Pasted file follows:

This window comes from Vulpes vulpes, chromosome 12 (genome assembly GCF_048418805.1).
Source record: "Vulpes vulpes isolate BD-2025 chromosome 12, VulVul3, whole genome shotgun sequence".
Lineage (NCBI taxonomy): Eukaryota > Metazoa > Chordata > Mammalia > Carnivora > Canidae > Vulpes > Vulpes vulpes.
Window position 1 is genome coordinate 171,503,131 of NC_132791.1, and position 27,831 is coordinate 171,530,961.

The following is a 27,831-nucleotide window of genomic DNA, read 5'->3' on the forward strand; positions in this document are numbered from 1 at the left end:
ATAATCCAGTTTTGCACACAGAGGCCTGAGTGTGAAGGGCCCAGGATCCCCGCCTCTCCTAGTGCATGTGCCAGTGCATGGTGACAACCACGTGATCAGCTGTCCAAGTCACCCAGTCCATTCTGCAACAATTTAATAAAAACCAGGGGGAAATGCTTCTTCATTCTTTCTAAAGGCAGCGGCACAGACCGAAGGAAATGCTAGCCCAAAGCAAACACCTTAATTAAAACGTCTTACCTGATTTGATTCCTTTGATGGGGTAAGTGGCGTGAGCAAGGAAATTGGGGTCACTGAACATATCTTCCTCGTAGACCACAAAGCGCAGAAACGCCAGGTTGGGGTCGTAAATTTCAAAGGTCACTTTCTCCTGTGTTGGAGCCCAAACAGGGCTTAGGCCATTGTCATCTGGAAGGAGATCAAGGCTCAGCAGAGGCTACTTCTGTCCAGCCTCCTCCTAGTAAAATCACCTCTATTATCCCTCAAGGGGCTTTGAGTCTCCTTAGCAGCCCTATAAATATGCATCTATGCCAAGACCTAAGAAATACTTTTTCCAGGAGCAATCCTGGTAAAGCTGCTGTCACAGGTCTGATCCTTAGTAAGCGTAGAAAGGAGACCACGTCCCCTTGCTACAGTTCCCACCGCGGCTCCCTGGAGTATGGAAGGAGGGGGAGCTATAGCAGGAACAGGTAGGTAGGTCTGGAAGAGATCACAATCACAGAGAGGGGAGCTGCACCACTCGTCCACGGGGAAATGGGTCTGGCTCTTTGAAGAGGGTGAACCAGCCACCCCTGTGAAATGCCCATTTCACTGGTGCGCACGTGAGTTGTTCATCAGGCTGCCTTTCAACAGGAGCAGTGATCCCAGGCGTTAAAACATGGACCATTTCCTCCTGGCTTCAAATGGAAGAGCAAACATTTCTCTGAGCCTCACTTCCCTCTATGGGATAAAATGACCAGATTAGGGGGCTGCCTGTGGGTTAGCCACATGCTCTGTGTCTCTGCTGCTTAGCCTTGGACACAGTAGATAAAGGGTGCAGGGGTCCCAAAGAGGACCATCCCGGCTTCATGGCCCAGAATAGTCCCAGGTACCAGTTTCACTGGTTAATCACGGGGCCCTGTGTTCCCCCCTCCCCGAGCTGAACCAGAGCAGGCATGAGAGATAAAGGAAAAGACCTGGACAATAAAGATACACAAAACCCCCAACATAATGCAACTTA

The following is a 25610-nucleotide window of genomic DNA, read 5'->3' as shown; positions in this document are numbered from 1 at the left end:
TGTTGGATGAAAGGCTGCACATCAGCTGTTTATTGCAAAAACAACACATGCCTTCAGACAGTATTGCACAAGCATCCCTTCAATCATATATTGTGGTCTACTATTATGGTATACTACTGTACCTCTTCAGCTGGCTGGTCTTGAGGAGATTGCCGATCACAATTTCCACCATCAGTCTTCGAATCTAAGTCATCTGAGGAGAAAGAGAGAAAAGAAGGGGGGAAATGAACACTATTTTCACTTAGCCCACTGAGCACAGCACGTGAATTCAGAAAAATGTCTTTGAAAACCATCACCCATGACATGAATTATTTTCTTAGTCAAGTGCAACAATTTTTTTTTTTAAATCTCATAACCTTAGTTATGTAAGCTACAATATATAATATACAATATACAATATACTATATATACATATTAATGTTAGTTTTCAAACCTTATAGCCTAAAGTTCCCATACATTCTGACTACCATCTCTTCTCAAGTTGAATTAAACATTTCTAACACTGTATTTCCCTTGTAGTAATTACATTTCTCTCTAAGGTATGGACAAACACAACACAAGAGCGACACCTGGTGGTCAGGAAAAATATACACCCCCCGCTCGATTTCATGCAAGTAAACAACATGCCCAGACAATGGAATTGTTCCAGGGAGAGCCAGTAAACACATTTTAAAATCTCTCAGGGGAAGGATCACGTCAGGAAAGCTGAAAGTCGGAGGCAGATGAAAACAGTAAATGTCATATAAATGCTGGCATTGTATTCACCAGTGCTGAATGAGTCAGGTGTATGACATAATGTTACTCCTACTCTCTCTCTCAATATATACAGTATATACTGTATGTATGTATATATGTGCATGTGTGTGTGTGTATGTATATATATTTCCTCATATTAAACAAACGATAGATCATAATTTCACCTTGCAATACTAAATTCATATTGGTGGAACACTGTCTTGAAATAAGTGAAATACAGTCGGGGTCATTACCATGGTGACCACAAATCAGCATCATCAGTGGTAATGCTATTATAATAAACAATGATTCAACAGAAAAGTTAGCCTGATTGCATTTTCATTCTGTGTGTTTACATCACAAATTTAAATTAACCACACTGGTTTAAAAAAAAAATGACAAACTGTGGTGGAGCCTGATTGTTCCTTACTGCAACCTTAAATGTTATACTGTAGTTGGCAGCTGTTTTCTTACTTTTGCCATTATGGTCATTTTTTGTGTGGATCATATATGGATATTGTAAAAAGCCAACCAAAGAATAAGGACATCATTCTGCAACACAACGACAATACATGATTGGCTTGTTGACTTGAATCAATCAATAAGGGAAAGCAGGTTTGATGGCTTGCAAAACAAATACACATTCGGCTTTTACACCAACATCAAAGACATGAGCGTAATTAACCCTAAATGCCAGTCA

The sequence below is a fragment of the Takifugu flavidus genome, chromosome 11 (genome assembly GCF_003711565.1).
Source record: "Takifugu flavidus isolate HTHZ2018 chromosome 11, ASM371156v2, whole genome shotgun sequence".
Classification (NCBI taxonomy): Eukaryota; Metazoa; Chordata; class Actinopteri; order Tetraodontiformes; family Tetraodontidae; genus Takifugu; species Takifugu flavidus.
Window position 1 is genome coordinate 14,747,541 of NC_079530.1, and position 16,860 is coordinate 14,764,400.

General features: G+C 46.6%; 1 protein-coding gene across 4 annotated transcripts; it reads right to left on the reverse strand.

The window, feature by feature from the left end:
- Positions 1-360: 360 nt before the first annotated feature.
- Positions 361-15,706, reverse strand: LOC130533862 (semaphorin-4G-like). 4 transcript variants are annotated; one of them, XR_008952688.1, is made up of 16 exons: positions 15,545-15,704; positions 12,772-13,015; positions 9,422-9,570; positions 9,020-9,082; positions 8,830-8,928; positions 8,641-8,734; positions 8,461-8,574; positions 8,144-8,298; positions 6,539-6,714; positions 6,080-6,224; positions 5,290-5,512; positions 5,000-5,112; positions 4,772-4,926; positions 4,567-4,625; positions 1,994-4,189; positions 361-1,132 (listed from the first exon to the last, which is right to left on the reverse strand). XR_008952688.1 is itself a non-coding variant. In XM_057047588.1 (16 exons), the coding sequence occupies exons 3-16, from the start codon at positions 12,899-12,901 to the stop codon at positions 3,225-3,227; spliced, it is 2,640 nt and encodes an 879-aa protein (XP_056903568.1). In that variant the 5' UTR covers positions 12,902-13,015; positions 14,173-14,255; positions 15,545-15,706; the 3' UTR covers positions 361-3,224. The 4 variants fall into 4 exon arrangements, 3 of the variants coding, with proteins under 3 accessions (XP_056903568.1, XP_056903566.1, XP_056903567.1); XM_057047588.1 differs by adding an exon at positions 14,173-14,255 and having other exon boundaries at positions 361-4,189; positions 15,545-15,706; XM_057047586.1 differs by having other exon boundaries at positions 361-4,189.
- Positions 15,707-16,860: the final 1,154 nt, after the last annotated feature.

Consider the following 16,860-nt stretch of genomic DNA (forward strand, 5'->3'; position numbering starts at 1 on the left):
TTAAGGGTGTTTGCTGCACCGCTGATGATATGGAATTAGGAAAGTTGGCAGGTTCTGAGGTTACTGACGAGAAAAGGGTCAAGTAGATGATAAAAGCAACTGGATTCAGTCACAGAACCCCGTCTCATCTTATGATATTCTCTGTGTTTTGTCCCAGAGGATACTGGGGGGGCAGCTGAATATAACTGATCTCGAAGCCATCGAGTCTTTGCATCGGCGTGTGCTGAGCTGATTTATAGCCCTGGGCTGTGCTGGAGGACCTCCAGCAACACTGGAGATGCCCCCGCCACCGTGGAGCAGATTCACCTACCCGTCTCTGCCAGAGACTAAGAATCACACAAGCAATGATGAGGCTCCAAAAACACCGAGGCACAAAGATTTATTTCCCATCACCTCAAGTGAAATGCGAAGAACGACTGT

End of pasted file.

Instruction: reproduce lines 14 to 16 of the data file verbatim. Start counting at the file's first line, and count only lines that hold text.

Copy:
The window, feature by feature from the left end:
- Positions 1-360: 360 nt before the first annotated feature.
- Positions 361-15,706, reverse strand: LOC130533862 (semaphorin-4G-like). 4 transcript variants are annotated; one of them, XR_008952688.1, is made up of 16 exons: positions 15,545-15,704; positions 12,772-13,015; positions 9,422-9,570; positions 9,020-9,082; positions 8,830-8,928; positions 8,641-8,734; positions 8,461-8,574; positions 8,144-8,298; positions 6,539-6,714; positions 6,080-6,224; positions 5,290-5,512; positions 5,000-5,112; positions 4,772-4,926; positions 4,567-4,625; positions 1,994-4,189; positions 361-1,132 (listed from the first exon to the last, which is right to left on the reverse strand). XR_008952688.1 is itself a non-coding variant. In XM_057047588.1 (16 exons), the coding sequence occupies exons 3-16, from the start codon at positions 12,899-12,901 to the stop codon at positions 3,225-3,227; spliced, it is 2,640 nt and encodes an 879-aa protein (XP_056903568.1). In that variant the 5' UTR covers positions 12,902-13,015; positions 14,173-14,255; positions 15,545-15,706; the 3' UTR covers positions 361-3,224. The 4 variants fall into 4 exon arrangements, 3 of the variants coding, with proteins under 3 accessions (XP_056903568.1, XP_056903566.1, XP_056903567.1); XM_057047588.1 differs by adding an exon at positions 14,173-14,255 and having other exon boundaries at positions 361-4,189; positions 15,545-15,706; XM_057047586.1 differs by having other exon boundaries at positions 361-4,189.